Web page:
Inspiration Engagement Pieces 2019-09-19 00:00

Which Grammar Rules Do You Follow? And When Is It Okay to Break Them?

Grammar Rules

We recently offered a prize for the August writing challenge at The Writing Cooperative.

The topic was:

Breaking The Rules (or Not)

What writing rules do you like to break? What writing rules do you always follow?

At The Writing Cooperative, we’re all about helping each other write better. Your submission for this Challenge should address one or both of the above questions by explaining your personal rule-breaking or rule-following practices, and making a case for why other writers might want to employ the same strategies.

We were pretty excited to see what everyone came up with. At ProWritingAid HQ, we are sticklers for knowing the rules, but we also love it when writers thoughtfully and purposely throw the rules to the wind! Accidentally flubbing up your grammar or writing long, tedious, incomprehensible sentences are both very different to making a creative decision to break a rule for increased impact.

In general, we think SPG rules make writing easier to understand. And that’s our primary purpose as writers: to have our readers understand our ideas. But there are occasions when intentionally breaking a rule strengthens an idea.

The prize for the winner was a ProWritingAid lifetime license and a chance to have their article published on our blog.

  1. The Winner
  2. The Runner Up
  3. Special Mentions

The Winner

The winner, Heather M. Edwards, wrote about the pure joy of casting off the shackles of one writing convention: capitalization.

“though it may leave some writers feeling under-dressed at the opera i feel unbridled and perhaps even more honest diving in without capital letters. or maybe it’s just a vice i indulge, like a drink at the end of a long day. but ignoring the scaffolding makes me feel like i can focus on the foundation and experience the true content of what’s inside the building.”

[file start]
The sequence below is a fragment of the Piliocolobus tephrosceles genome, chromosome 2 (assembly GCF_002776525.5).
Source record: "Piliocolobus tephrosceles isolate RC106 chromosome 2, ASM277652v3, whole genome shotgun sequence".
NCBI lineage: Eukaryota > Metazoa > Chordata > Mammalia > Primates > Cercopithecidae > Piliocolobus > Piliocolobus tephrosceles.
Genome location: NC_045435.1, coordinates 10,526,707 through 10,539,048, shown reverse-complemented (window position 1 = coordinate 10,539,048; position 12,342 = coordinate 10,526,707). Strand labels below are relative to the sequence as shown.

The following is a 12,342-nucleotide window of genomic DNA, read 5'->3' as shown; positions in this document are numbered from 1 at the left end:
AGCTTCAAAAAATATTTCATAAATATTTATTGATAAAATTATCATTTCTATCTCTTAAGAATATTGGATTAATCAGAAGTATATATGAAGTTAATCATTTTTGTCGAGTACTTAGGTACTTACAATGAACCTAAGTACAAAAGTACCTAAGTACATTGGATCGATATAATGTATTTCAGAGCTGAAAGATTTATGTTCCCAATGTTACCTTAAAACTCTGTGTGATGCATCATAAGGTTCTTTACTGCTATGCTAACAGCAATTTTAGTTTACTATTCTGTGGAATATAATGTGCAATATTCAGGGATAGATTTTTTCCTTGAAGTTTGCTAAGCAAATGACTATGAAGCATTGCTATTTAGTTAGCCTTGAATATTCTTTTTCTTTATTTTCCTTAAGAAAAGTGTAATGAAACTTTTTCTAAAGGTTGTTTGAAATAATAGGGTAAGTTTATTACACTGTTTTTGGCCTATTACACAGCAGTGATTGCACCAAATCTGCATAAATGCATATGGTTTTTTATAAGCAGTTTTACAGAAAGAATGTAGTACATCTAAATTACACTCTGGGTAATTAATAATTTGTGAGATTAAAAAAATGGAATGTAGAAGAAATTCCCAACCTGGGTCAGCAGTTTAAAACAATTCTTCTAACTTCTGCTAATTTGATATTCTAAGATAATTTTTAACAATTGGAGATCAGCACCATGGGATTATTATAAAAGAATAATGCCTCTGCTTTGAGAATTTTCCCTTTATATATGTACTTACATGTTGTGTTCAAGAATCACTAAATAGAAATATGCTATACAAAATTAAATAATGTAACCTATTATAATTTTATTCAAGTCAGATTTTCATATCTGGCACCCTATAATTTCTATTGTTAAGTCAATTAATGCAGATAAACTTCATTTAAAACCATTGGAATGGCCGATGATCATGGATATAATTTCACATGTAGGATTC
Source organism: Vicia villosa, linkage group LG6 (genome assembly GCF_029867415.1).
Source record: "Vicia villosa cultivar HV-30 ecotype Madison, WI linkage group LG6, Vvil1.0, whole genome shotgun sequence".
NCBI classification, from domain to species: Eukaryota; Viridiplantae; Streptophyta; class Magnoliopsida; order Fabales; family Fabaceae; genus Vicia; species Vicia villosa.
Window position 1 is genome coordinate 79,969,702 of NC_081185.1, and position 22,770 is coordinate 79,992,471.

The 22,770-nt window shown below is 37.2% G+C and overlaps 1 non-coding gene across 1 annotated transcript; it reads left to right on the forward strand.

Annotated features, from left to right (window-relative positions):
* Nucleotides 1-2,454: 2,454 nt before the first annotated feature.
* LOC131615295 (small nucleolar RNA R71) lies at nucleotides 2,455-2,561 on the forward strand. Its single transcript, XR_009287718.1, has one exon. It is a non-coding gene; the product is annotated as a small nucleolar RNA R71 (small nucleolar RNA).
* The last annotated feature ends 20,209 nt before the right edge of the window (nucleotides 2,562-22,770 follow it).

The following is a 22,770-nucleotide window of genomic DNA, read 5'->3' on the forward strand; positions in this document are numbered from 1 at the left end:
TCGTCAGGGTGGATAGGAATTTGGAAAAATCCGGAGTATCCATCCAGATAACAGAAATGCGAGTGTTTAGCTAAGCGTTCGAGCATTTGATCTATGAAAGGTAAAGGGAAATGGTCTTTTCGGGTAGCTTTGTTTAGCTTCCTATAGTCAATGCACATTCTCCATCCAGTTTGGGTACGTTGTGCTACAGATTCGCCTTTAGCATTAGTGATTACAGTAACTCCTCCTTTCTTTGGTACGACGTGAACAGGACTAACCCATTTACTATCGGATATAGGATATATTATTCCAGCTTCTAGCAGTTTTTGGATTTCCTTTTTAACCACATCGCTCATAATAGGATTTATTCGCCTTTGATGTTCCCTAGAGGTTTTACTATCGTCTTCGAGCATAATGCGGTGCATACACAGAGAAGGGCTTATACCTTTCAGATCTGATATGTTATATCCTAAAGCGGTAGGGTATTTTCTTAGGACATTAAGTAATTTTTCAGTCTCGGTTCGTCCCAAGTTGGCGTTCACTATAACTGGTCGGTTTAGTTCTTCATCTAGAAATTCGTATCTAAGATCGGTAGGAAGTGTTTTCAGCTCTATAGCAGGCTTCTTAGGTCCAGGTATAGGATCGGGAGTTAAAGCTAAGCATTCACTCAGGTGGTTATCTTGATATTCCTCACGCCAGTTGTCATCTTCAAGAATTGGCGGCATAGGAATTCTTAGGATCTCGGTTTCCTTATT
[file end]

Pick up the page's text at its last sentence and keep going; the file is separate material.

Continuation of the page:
Capitalization aside, Heather’s grammar is excellent. Her sentences are well structured. Her punctuation is otherwise perfect. She “shows” instead of “telling”. Her writing flows well and is full of exuberance. It is not easy to write an article about grammar rules that is so full of joy—I speak from experience! She broke one of the most unbreakable rules of writing, and it worked. Impressive.

You can find her article here:

a case for lowercase.

Congratulations, Heather! Your article about the joys of defying the upper case rule won us over. (And don’t worry, you can turn off ProWritingAid’s capitalization reminders. Just hit “disable rule”.)

The Runner Up

We also promised a ProWritingAid license to the runner up. This was a very difficult decision because there were so many excellent entries (in fact, we’ll link to them all below), but we loved this article by Natalie Frank:

Writing Rules That I Follow and Those That I Thumb My Nose At

In it, Natalie talks about which writing rules help her write better, and which rules hold her back. She, like Heather, enjoys breaking some of the rules, but only with purpose.

“Whichever way we decide to go in terms of following or breaking certain writing rules, we should make sure that we think carefully about our choices so that they are the result of reasoned decisions and not just laziness on our part.”

Thank you, Natalie. We couldn't agree more, and we are sorry that you were grounded so much as a kid! (That will make more sense if you read the article.)

Special Mentions

There were many other entries that were well-written and thought-provoking and so we have added links to them below:

Be confident about grammar

Check every email, essay, or story for grammar mistakes. Fix them before you press send.